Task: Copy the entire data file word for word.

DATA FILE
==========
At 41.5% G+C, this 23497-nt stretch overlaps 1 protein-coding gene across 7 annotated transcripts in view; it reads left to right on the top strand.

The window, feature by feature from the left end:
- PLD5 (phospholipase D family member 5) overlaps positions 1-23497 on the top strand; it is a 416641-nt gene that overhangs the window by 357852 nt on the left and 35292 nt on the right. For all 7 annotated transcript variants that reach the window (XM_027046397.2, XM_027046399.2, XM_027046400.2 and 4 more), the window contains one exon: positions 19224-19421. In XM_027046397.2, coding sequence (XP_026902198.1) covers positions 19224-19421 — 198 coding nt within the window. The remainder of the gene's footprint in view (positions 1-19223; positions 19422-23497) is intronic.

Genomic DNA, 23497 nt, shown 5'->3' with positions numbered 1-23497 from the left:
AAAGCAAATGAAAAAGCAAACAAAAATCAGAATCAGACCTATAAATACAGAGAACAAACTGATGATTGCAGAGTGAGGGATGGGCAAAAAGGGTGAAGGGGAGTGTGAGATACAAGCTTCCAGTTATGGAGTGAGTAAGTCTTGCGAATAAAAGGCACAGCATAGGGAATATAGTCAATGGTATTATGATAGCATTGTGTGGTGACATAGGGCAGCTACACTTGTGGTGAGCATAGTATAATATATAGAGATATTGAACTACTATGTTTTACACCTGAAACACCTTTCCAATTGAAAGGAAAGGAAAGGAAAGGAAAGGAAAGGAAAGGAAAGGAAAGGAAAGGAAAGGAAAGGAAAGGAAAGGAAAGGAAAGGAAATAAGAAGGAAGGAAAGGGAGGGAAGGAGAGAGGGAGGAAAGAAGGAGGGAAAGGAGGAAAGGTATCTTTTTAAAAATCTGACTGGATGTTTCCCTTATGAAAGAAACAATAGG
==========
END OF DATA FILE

At 41.5% G+C, this 23497-nt stretch overlaps 1 protein-coding gene across 7 annotated transcripts in view; it reads left to right on the top strand.

The window, feature by feature from the left end:
- PLD5 (phospholipase D family member 5) overlaps positions 1-23497 on the top strand; it is a 416641-nt gene that overhangs the window by 357852 nt on the left and 35292 nt on the right. For all 7 annotated transcript variants that reach the window (XM_027046397.2, XM_027046399.2, XM_027046400.2 and 4 more), the window contains one exon: positions 19224-19421. In XM_027046397.2, coding sequence (XP_026902198.1) covers positions 19224-19421 — 198 coding nt within the window. The remainder of the gene's footprint in view (positions 1-19223; positions 19422-23497) is intronic.

Genomic DNA, 23497 nt, shown 5'->3' with positions numbered 1-23497 from the left:
AAAGCAAATGAAAAAGCAAACAAAAATCAGAATCAGACCTATAAATACAGAGAACAAACTGATGATTGCAGAGTGAGGGATGGGCAAAAAGGGTGAAGGGGAGTGTGAGATACAAGCTTCCAGTTATGGAGTGAGTAAGTCTTGCGAATAAAAGGCACAGCATAGGGAATATAGTCAATGGTATTATGATAGCATTGTGTGGTGACATAGGGCAGCTACACTTGTGGTGAGCATAGTATAATATATAGAGATATTGAACTACTATGTTTTACACCTGAAACACCTTTCCAATTGAAAGGAAAGGAAAGGAAAGGAAAGGAAAGGAAAGGAAAGGAAAGGAAAGGAAAGGAAAGGAAAGGAAAGGAAAGGAAAGGAAATAAGAAGGAAGGAAAGGGAGGGAAGGAGAGAGGGAGGAAAGAAGGAGGGAAAGGAGGAAAGGTATCTTTTTAAAAATCTGACTGGATGTTTCCCTTATGAAAGAAACAATAGG